You have recently returned from Bratislava, from the Ars Poetica Festival. Would you please share with us your impressions while they are still fresh?
The poetry festival Ars Poetica in Bratislava is one of the most organized and welcoming international literary gatherings at which I was fortunate enough to participate. Various poetical profiles and participants from diverse geographical regions significantly contributed to the dynamics and heterogeneity prudently incorporated within the literary performance programme. The daily programme was generally wrapped up with a concert performance by indie artists, followed by an after-hours party, while discussions and networking were usually continued at the hotel bar and lasted till the early morning hours. So, all in all, this was an extremely pleasant professional and friendly experience.
In addition, as it turns out, Ars Poetica presents an important cultural event for the city of Bratislava, the fact best supported by the extensive media coverage of the event, including primetime TV news reports. The director, poet and academic, Martin Soloturk is a man with international experience. Namely, he was educated and lived in California for years, so, some of his proverbial American professionalism "leaked" – in the best conceivable way – into all the aspects of the festival. Likewise, our main "hostess", Martina Straková, a marketing expert, made sure that we all feel very accepted and welcomed. Last but not least, they also published a beautifully designed brochure, that is, a bilingual anthology of verses from all the participants.
Damir Šodan reading at the International poetry festival Ars Poetica 2015
From which language backgrounds did the poets featured at this year’s festival originate? Was there someone who left a lasting impression on you?
This year's Ars Poetica hosted around two dozen artists, from China to the United States, along with the representatives from a dozen European countries, so it can be said that, over time, the festival has become a global, trans-European event. It seems to me that all the performances were interesting in their own way and technically well devised, so the audience – numerous, to say the least – can really feel satisfied. The most impressive audio-visual performance deserving of a special mention for creating an amazing sound collage is the performance by a German sound and spoken word artist Augusta Laar, accompanied by her husband Kalle Laar, the famous German avant-garde guitarist. I should also mention the Italian performer and long-time director of a poetry festival in Genoa, Claudio Pozzani and his confident on-stage riffing. Furthermore, the performances by the Chinese poet Zhao Si, the Spanish artist Maria Salgado, as well as the performance by the Dutch poet and artist Maria Barnas – whose short video work was also screened at the festival – left a lasting impression.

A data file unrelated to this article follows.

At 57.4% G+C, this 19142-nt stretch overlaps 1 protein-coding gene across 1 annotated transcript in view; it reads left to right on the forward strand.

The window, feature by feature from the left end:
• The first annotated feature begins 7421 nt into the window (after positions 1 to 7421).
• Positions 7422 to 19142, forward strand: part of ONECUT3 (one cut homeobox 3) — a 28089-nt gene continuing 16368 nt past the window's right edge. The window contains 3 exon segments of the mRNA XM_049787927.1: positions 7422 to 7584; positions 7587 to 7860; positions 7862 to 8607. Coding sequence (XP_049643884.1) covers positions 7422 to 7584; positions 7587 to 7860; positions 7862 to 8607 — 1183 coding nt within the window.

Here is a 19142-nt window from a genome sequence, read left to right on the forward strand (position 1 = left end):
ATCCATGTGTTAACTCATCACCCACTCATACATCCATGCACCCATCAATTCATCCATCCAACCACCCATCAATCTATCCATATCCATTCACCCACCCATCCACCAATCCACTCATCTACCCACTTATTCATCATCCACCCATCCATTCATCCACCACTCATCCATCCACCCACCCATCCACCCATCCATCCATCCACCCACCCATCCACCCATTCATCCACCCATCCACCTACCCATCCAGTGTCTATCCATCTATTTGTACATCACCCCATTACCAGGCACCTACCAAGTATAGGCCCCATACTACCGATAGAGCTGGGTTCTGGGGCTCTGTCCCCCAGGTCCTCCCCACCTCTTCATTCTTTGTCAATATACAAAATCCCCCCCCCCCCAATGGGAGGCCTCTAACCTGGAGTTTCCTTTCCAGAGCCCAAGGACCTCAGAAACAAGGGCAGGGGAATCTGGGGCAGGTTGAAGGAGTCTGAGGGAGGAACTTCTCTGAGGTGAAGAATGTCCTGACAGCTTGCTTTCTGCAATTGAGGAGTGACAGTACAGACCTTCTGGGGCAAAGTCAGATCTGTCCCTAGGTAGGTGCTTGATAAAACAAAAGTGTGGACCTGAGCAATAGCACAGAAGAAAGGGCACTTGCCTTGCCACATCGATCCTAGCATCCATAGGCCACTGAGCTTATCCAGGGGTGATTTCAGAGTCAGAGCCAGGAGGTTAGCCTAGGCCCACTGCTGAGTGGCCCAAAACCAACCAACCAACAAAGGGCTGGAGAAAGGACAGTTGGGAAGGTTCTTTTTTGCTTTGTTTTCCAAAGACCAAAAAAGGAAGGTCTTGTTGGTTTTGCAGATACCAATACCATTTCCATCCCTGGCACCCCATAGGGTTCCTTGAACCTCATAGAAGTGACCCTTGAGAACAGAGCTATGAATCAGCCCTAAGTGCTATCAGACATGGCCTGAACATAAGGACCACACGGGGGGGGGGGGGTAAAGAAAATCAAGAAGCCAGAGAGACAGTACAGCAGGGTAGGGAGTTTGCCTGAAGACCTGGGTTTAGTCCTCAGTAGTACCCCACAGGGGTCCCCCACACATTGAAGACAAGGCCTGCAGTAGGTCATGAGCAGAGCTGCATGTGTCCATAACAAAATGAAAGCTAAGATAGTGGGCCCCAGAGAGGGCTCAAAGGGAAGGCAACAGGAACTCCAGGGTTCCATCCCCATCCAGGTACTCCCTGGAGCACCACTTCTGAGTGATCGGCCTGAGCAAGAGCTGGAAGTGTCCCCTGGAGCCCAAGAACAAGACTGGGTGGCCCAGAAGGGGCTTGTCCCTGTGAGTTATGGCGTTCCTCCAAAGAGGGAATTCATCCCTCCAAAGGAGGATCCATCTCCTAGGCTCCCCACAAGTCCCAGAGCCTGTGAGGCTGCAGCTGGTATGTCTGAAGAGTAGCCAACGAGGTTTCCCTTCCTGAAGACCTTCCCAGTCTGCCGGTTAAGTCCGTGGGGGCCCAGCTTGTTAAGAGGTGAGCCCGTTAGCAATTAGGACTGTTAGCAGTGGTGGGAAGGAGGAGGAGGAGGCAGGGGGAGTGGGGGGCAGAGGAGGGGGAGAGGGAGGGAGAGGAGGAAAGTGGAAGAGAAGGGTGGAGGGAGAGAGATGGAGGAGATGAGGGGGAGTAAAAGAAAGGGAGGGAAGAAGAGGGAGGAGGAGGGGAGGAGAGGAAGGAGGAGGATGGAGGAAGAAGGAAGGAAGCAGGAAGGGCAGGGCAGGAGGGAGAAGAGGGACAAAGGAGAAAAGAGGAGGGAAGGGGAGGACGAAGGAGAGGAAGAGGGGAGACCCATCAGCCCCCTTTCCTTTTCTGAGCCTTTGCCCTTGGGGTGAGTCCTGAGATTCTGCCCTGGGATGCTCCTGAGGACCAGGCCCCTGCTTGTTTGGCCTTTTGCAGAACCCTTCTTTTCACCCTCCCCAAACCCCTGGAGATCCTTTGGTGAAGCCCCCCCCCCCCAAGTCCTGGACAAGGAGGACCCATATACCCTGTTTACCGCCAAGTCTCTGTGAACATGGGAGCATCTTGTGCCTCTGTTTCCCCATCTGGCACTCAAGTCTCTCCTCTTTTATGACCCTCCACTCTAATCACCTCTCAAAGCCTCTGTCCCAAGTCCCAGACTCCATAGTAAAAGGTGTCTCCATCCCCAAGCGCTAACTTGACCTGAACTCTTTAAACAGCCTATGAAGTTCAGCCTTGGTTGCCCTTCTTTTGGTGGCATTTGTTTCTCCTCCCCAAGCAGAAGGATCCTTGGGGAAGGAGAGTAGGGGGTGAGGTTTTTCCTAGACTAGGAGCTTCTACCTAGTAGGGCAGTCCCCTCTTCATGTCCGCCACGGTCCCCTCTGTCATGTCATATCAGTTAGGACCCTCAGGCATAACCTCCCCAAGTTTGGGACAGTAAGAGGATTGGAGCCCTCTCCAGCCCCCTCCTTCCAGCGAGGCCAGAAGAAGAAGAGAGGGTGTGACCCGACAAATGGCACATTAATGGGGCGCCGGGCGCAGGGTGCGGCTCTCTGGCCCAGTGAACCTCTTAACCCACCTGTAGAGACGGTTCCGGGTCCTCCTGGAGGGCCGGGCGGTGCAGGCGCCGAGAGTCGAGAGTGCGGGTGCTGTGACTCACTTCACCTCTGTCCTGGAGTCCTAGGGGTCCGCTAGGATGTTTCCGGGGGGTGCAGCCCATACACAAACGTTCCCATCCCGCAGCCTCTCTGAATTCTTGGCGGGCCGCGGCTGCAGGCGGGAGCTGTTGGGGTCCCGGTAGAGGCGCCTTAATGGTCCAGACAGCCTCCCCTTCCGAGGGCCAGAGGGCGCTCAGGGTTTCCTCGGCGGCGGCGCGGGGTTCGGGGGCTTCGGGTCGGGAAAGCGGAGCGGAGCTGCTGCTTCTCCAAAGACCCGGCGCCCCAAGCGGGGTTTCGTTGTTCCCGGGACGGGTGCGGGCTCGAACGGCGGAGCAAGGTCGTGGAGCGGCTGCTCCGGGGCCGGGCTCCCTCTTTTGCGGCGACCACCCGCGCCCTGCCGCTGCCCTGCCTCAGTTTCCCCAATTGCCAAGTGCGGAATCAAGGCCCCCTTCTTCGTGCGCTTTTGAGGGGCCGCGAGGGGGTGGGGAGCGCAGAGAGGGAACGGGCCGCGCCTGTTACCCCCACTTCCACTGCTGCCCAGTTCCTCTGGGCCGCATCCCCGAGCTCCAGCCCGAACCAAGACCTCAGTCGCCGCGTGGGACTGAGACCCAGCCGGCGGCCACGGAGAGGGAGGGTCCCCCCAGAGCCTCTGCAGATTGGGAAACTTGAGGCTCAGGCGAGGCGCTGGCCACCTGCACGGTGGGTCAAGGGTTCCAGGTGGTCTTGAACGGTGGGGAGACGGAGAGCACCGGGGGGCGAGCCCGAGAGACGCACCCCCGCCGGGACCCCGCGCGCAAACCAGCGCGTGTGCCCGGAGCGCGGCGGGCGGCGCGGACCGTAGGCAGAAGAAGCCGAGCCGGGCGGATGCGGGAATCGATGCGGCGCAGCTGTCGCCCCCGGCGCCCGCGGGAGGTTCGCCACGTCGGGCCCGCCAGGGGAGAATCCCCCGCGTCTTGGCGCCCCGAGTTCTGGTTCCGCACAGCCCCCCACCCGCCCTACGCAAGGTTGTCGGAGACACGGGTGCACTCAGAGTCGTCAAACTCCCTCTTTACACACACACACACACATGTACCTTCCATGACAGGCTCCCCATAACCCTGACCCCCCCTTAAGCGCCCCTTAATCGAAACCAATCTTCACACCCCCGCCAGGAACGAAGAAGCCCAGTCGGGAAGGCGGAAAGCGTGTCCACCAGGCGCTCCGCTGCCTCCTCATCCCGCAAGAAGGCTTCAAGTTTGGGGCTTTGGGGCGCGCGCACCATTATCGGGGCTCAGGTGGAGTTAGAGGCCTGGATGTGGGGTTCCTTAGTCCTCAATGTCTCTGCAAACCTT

My "old" acquaintance, the English poet Harry Man (one of last year's laureates of the festival in Struga), Stanka Hrastelj from Slovenia, Michaël Vandebril from Belgium and Cristoph W. Bauer form Austria all held notable and well-attended readings. The dance performance, inspired by Chinese calligrams and performed by Jana Terekova, a Slovak who resides in Paris, also deserves a special mention. When it comes to musical events, the performance by the “ambient folk” trio led by the famous Slovak musician Zuzana Homolova was also noteworthy.
In addition to poetry readings, did the programme include reflections on poetry and things connected to it, such as publishing or translation?
Of course, the accompanying educational part of the programme was held at the Faculty of Philosophy, where our colleague from Cambridge, a poet and professor Rod Mengham gave a student lecture on the British interwar short stories. After this interesting event, under the auspices of the “European Poetry Forum”, a round table discussion was held on the issues of contemporary poetry and its place in the society. Stephan Delbos (USA), who teaches at the American University in Prague, our host Martin Soloturk, as well as the contemporary Polish poet (published in Croatia) Dariusz Tomasz Lebioda and Michaël Vandebril from Antwerp gave their notable contributions to the discussion.
Slovakia and Croatia are two practically neighbouring country with quite similar languages. However, it seems that our literary connections are not that great. What is the reason behind it and what can be done to change this?
Interestingly enough, a hundred years ago, we were a part of the same national framework and now we find ourselves back together with Slovakia and some other Slavic nations within the joint international geopolitical borders. Due to our cultural, historical and linguistic similarities, we should put more effort in the writers’ exchange programmes and intensify translating and publishing activities. This should primarily be achieved by collaborating on joint projects and events under the auspices of the EU and its accompanying funds. It might sound a bit too activist, but I’m afraid that there is no other way. Branko Čegec has already taken certain steps in this direction with his publishing house Meandra, collaborating with Peter Šulej, who is also a publisher.
This article has been published at: versopolis.com